The full-court press launched by the administration shows just how seriously they take the threat to the program which is set to lapse in December. In a letter sent to Congress earlier Tuesday morning, Attorney General Merrick Garland and Director of National Intelligence Avril Haines called the reauthorization “a top legislative priority” for the Biden administration and argued that it has “proven invaluable again and again in protecting American lives and U.S. national security” over the past 15 years. “There is no way to replicate Section 702’s speed, reliability, specificity and insight,” they wrote. Tuesday’s push will be followed by public appeals, with Garland testifying before the Senate Judiciary Committee on Wednesday and Haines testifying before the Senate and House Intelligence Committees next week.

Officials on Tuesday pointed to past successes where they say the information gathered through the program saved the lives of U.S. troops, identified foreign spies, foiled cyber plots and neutralized terrorist threats, including the operation that killed al-Qaeda leader Ayman al-Zawahiri last year. They also outlined hypothetical scenarios, emphasizing the economic and cyber threats posed by countries like China, Russia and Iran, expanding beyond the traditional focus on counter-terrorism.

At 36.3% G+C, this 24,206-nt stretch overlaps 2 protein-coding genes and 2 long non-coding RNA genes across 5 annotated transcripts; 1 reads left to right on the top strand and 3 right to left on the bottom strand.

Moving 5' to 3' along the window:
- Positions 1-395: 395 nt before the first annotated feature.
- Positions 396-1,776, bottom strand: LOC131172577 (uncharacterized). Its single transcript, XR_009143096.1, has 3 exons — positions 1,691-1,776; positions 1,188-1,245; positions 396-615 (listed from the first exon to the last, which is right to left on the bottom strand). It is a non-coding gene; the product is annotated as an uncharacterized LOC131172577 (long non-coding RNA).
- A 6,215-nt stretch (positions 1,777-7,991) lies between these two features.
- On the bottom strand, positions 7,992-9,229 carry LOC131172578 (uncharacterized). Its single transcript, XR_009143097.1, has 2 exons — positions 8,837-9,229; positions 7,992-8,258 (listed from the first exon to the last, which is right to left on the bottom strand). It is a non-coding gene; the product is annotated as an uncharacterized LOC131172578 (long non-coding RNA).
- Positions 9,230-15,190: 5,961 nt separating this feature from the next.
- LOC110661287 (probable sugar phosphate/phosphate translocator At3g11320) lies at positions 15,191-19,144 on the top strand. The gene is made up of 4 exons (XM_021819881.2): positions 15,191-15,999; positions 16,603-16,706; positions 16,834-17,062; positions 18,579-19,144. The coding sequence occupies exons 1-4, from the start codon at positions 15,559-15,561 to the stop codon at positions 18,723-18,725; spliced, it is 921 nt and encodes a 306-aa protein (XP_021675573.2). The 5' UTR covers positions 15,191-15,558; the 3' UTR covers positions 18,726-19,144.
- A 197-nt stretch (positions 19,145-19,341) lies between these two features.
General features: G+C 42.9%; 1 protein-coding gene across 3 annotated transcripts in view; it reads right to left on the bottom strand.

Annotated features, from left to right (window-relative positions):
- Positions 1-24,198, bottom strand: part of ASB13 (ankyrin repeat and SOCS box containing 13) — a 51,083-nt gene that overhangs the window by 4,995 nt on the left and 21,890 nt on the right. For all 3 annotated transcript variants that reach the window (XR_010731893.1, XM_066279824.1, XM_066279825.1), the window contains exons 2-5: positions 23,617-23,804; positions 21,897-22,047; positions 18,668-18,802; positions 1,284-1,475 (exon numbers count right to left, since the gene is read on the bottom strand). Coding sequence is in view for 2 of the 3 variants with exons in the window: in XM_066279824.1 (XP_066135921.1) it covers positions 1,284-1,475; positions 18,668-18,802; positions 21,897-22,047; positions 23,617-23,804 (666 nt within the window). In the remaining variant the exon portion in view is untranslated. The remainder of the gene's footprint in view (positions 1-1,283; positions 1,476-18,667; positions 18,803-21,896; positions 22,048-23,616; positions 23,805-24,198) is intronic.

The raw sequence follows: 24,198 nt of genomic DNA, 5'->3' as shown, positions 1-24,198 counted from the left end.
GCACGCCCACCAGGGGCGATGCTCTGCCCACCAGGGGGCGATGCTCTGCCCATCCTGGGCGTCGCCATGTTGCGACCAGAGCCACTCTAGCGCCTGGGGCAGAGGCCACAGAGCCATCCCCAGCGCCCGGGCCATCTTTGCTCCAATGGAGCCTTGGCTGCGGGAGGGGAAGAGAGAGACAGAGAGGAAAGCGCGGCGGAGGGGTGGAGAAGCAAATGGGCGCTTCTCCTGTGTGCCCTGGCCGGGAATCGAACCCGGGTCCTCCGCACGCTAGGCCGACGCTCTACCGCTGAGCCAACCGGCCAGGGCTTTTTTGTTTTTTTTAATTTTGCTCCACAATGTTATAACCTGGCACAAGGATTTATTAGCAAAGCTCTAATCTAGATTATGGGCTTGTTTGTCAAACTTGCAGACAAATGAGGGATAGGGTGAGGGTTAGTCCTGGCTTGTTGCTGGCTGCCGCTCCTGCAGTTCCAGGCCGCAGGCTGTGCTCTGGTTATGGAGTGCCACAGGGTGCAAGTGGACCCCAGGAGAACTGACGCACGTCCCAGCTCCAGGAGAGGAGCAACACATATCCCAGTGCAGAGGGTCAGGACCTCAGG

“Section 702 has proven a cornerstone of U.S. national security,” White House National Security Advisor Jake Sullivan said in a statement on Tuesday, adding that the White House hoped to “engage constructively with the Congress to preserve this essential tool for protecting the United States.”

The outcome of this battle to balance national security, oversight, and constitutional protections may define electronic espionage in the post-Trump era just as intelligence reforms in the 1970s defined spying for decades after Watergate.

What is Section 702?